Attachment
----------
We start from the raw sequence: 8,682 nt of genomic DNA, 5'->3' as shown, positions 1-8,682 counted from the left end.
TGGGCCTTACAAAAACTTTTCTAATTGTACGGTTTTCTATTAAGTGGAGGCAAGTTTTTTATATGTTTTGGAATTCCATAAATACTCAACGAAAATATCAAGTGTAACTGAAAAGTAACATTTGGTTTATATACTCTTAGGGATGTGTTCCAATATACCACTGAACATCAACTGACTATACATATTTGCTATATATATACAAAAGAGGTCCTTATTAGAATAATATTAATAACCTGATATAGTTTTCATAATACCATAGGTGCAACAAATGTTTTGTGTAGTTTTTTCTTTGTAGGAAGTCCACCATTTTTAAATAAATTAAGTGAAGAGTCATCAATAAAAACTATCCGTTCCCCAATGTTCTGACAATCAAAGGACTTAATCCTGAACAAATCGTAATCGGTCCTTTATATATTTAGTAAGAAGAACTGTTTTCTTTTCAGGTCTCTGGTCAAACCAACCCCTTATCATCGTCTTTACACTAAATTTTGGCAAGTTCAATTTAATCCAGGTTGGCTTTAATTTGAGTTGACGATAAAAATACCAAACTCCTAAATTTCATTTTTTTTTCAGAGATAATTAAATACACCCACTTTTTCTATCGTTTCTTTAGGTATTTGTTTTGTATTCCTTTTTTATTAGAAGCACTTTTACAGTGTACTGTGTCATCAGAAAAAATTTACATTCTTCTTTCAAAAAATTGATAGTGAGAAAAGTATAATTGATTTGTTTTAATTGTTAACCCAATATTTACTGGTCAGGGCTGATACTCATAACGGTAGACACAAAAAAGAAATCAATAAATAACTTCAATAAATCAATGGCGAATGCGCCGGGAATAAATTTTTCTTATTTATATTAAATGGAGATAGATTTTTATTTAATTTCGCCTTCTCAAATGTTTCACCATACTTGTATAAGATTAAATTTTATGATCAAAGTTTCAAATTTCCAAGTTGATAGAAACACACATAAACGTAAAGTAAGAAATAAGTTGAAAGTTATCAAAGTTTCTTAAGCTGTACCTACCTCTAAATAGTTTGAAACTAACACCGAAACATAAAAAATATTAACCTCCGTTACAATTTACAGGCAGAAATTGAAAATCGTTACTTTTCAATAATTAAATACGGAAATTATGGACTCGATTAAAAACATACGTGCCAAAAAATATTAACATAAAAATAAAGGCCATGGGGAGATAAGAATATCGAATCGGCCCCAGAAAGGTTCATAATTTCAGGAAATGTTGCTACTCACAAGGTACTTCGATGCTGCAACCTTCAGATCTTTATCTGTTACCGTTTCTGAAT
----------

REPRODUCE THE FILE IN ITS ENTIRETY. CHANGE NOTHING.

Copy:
We start from the raw sequence: 8,682 nt of genomic DNA, 5'->3' as shown, positions 1-8,682 counted from the left end.
TGGGCCTTACAAAAACTTTTCTAATTGTACGGTTTTCTATTAAGTGGAGGCAAGTTTTTTATATGTTTTGGAATTCCATAAATACTCAACGAAAATATCAAGTGTAACTGAAAAGTAACATTTGGTTTATATACTCTTAGGGATGTGTTCCAATATACCACTGAACATCAACTGACTATACATATTTGCTATATATATACAAAAGAGGTCCTTATTAGAATAATATTAATAACCTGATATAGTTTTCATAATACCATAGGTGCAACAAATGTTTTGTGTAGTTTTTTCTTTGTAGGAAGTCCACCATTTTTAAATAAATTAAGTGAAGAGTCATCAATAAAAACTATCCGTTCCCCAATGTTCTGACAATCAAAGGACTTAATCCTGAACAAATCGTAATCGGTCCTTTATATATTTAGTAAGAAGAACTGTTTTCTTTTCAGGTCTCTGGTCAAACCAACCCCTTATCATCGTCTTTACACTAAATTTTGGCAAGTTCAATTTAATCCAGGTTGGCTTTAATTTGAGTTGACGATAAAAATACCAAACTCCTAAATTTCATTTTTTTTTCAGAGATAATTAAATACACCCACTTTTTCTATCGTTTCTTTAGGTATTTGTTTTGTATTCCTTTTTTATTAGAAGCACTTTTACAGTGTACTGTGTCATCAGAAAAAATTTACATTCTTCTTTCAAAAAATTGATAGTGAGAAAAGTATAATTGATTTGTTTTAATTGTTAACCCAATATTTACTGGTCAGGGCTGATACTCATAACGGTAGACACAAAAAAGAAATCAATAAATAACTTCAATAAATCAATGGCGAATGCGCCGGGAATAAATTTTTCTTATTTATATTAAATGGAGATAGATTTTTATTTAATTTCGCCTTCTCAAATGTTTCACCATACTTGTATAAGATTAAATTTTATGATCAAAGTTTCAAATTTCCAAGTTGATAGAAACACACATAAACGTAAAGTAAGAAATAAGTTGAAAGTTATCAAAGTTTCTTAAGCTGTACCTACCTCTAAATAGTTTGAAACTAACACCGAAACATAAAAAATATTAACCTCCGTTACAATTTACAGGCAGAAATTGAAAATCGTTACTTTTCAATAATTAAATACGGAAATTATGGACTCGATTAAAAACATACGTGCCAAAAAATATTAACATAAAAATAAAGGCCATGGGGAGATAAGAATATCGAATCGGCCCCAGAAAGGTTCATAATTTCAGGAAATGTTGCTACTCACAAGGTACTTCGATGCTGCAACCTTCAGATCTTTATCTGTTACCGTTTCTGAAT